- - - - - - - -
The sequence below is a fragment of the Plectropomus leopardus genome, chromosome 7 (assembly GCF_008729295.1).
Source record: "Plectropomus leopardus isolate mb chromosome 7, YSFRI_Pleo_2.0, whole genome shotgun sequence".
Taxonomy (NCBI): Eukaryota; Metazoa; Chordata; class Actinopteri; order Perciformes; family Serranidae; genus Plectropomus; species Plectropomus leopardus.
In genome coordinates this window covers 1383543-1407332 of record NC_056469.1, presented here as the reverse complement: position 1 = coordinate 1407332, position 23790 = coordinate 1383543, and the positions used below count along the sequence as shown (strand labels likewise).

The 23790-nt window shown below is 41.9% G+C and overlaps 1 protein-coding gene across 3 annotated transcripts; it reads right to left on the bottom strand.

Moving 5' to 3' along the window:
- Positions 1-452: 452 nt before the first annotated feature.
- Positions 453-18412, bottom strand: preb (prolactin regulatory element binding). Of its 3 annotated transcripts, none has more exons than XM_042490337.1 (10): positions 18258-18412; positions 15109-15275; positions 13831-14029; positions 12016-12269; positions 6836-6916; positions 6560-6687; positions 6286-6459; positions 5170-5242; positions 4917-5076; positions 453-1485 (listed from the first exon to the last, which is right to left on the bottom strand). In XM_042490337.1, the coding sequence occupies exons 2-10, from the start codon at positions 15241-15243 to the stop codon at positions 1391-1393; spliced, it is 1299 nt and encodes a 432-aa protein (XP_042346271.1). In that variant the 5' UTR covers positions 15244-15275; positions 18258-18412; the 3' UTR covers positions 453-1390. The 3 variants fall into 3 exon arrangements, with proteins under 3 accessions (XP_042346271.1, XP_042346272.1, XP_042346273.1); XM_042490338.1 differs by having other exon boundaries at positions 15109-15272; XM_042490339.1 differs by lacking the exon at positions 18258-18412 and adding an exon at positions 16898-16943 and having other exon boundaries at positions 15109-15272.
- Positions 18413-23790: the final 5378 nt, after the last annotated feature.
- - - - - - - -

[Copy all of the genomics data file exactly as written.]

The sequence below is a fragment of the Plectropomus leopardus genome, chromosome 7 (assembly GCF_008729295.1).
Source record: "Plectropomus leopardus isolate mb chromosome 7, YSFRI_Pleo_2.0, whole genome shotgun sequence".
Taxonomy (NCBI): Eukaryota; Metazoa; Chordata; class Actinopteri; order Perciformes; family Serranidae; genus Plectropomus; species Plectropomus leopardus.
In genome coordinates this window covers 1383543-1407332 of record NC_056469.1, presented here as the reverse complement: position 1 = coordinate 1407332, position 23790 = coordinate 1383543, and the positions used below count along the sequence as shown (strand labels likewise).

The 23790-nt window shown below is 41.9% G+C and overlaps 1 protein-coding gene across 3 annotated transcripts; it reads right to left on the bottom strand.

Moving 5' to 3' along the window:
- Positions 1-452: 452 nt before the first annotated feature.
- Positions 453-18412, bottom strand: preb (prolactin regulatory element binding). Of its 3 annotated transcripts, none has more exons than XM_042490337.1 (10): positions 18258-18412; positions 15109-15275; positions 13831-14029; positions 12016-12269; positions 6836-6916; positions 6560-6687; positions 6286-6459; positions 5170-5242; positions 4917-5076; positions 453-1485 (listed from the first exon to the last, which is right to left on the bottom strand). In XM_042490337.1, the coding sequence occupies exons 2-10, from the start codon at positions 15241-15243 to the stop codon at positions 1391-1393; spliced, it is 1299 nt and encodes a 432-aa protein (XP_042346271.1). In that variant the 5' UTR covers positions 15244-15275; positions 18258-18412; the 3' UTR covers positions 453-1390. The 3 variants fall into 3 exon arrangements, with proteins under 3 accessions (XP_042346271.1, XP_042346272.1, XP_042346273.1); XM_042490338.1 differs by having other exon boundaries at positions 15109-15272; XM_042490339.1 differs by lacking the exon at positions 18258-18412 and adding an exon at positions 16898-16943 and having other exon boundaries at positions 15109-15272.
- Positions 18413-23790: the final 5378 nt, after the last annotated feature.